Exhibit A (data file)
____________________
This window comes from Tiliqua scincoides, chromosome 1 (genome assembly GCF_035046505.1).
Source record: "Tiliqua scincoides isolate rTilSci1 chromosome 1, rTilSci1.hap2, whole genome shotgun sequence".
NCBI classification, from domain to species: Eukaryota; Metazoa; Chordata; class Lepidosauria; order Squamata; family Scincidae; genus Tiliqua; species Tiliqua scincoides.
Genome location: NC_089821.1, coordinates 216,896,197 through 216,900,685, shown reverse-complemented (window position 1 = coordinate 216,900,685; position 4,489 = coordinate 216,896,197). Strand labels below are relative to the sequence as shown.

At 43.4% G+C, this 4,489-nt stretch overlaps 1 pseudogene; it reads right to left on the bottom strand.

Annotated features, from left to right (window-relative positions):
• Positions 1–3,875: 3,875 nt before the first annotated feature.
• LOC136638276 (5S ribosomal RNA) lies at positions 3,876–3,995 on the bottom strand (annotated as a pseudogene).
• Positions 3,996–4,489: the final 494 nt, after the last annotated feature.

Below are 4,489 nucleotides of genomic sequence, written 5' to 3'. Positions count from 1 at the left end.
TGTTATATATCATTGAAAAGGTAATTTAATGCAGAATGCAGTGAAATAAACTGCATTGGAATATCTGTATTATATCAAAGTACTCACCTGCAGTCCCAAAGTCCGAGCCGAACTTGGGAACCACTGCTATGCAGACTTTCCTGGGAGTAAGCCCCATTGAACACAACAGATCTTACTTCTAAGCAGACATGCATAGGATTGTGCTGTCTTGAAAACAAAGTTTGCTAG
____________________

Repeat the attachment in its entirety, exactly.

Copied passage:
This window comes from Tiliqua scincoides, chromosome 1 (genome assembly GCF_035046505.1).
Source record: "Tiliqua scincoides isolate rTilSci1 chromosome 1, rTilSci1.hap2, whole genome shotgun sequence".
NCBI classification, from domain to species: Eukaryota; Metazoa; Chordata; class Lepidosauria; order Squamata; family Scincidae; genus Tiliqua; species Tiliqua scincoides.
Genome location: NC_089821.1, coordinates 216,896,197 through 216,900,685, shown reverse-complemented (window position 1 = coordinate 216,900,685; position 4,489 = coordinate 216,896,197). Strand labels below are relative to the sequence as shown.

At 43.4% G+C, this 4,489-nt stretch overlaps 1 pseudogene; it reads right to left on the bottom strand.

Annotated features, from left to right (window-relative positions):
• Positions 1–3,875: 3,875 nt before the first annotated feature.
• LOC136638276 (5S ribosomal RNA) lies at positions 3,876–3,995 on the bottom strand (annotated as a pseudogene).
• Positions 3,996–4,489: the final 494 nt, after the last annotated feature.

Below are 4,489 nucleotides of genomic sequence, written 5' to 3'. Positions count from 1 at the left end.
TGTTATATATCATTGAAAAGGTAATTTAATGCAGAATGCAGTGAAATAAACTGCATTGGAATATCTGTATTATATCAAAGTACTCACCTGCAGTCCCAAAGTCCGAGCCGAACTTGGGAACCACTGCTATGCAGACTTTCCTGGGAGTAAGCCCCATTGAACACAACAGATCTTACTTCTAAGCAGACATGCATAGGATTGTGCTGTCTTGAAAACAAAGTTTGCTAG